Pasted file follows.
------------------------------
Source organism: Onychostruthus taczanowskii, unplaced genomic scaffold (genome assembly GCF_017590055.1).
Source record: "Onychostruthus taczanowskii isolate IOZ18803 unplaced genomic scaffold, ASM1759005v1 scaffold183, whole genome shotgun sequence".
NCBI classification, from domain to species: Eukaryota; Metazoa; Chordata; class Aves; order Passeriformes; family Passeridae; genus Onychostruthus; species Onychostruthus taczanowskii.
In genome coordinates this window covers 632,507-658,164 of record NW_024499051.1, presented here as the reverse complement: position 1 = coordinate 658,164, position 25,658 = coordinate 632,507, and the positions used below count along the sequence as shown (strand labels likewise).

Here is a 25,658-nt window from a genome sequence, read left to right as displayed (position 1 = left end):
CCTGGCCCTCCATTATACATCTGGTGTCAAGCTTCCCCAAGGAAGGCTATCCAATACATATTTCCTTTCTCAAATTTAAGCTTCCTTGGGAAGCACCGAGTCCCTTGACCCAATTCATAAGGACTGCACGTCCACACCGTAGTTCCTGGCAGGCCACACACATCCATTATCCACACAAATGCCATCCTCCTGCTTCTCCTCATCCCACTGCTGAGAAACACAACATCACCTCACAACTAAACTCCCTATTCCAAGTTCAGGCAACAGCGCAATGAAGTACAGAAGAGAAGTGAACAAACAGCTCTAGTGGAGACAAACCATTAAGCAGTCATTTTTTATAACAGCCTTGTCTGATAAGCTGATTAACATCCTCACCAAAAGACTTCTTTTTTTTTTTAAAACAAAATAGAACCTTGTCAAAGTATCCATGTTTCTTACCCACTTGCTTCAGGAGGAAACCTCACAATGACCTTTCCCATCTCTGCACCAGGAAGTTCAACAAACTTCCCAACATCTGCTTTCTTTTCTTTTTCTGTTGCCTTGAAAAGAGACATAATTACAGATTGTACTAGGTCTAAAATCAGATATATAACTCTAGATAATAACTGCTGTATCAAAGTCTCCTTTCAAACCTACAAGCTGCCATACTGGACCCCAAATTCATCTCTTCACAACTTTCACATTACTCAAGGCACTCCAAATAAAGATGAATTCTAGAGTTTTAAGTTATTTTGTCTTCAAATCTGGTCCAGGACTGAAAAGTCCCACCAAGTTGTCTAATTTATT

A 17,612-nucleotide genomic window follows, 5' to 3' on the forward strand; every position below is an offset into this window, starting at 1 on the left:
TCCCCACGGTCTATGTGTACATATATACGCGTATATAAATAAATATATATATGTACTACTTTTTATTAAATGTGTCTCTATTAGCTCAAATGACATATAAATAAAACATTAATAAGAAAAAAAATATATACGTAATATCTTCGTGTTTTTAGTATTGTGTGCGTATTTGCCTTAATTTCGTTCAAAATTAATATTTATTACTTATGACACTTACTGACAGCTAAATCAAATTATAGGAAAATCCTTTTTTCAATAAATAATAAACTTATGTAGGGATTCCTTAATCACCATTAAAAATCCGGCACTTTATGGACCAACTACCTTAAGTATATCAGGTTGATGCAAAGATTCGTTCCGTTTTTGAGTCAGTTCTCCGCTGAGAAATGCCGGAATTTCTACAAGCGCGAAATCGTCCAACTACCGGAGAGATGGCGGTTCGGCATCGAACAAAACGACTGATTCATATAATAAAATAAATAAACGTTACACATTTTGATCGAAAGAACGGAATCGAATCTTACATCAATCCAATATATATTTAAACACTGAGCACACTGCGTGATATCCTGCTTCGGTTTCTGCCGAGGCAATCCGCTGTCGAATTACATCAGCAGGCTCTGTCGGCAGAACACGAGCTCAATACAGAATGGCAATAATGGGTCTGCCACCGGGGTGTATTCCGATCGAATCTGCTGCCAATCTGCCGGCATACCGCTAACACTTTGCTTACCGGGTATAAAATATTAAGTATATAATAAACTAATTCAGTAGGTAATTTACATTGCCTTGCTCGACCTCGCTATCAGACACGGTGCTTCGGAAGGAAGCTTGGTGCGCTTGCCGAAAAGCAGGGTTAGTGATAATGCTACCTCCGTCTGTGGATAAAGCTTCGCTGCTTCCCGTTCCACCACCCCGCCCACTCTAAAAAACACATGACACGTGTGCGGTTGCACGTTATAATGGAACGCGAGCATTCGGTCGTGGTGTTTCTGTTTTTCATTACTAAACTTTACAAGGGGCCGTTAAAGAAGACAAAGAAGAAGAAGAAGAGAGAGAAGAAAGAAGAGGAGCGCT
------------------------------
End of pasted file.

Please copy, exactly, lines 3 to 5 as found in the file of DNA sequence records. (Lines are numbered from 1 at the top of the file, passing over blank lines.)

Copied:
NCBI classification, from domain to species: Eukaryota; Metazoa; Chordata; class Aves; order Passeriformes; family Passeridae; genus Onychostruthus; species Onychostruthus taczanowskii.
In genome coordinates this window covers 632,507-658,164 of record NW_024499051.1, presented here as the reverse complement: position 1 = coordinate 658,164, position 25,658 = coordinate 632,507, and the positions used below count along the sequence as shown (strand labels likewise).

Here is a 25,658-nt window from a genome sequence, read left to right as displayed (position 1 = left end):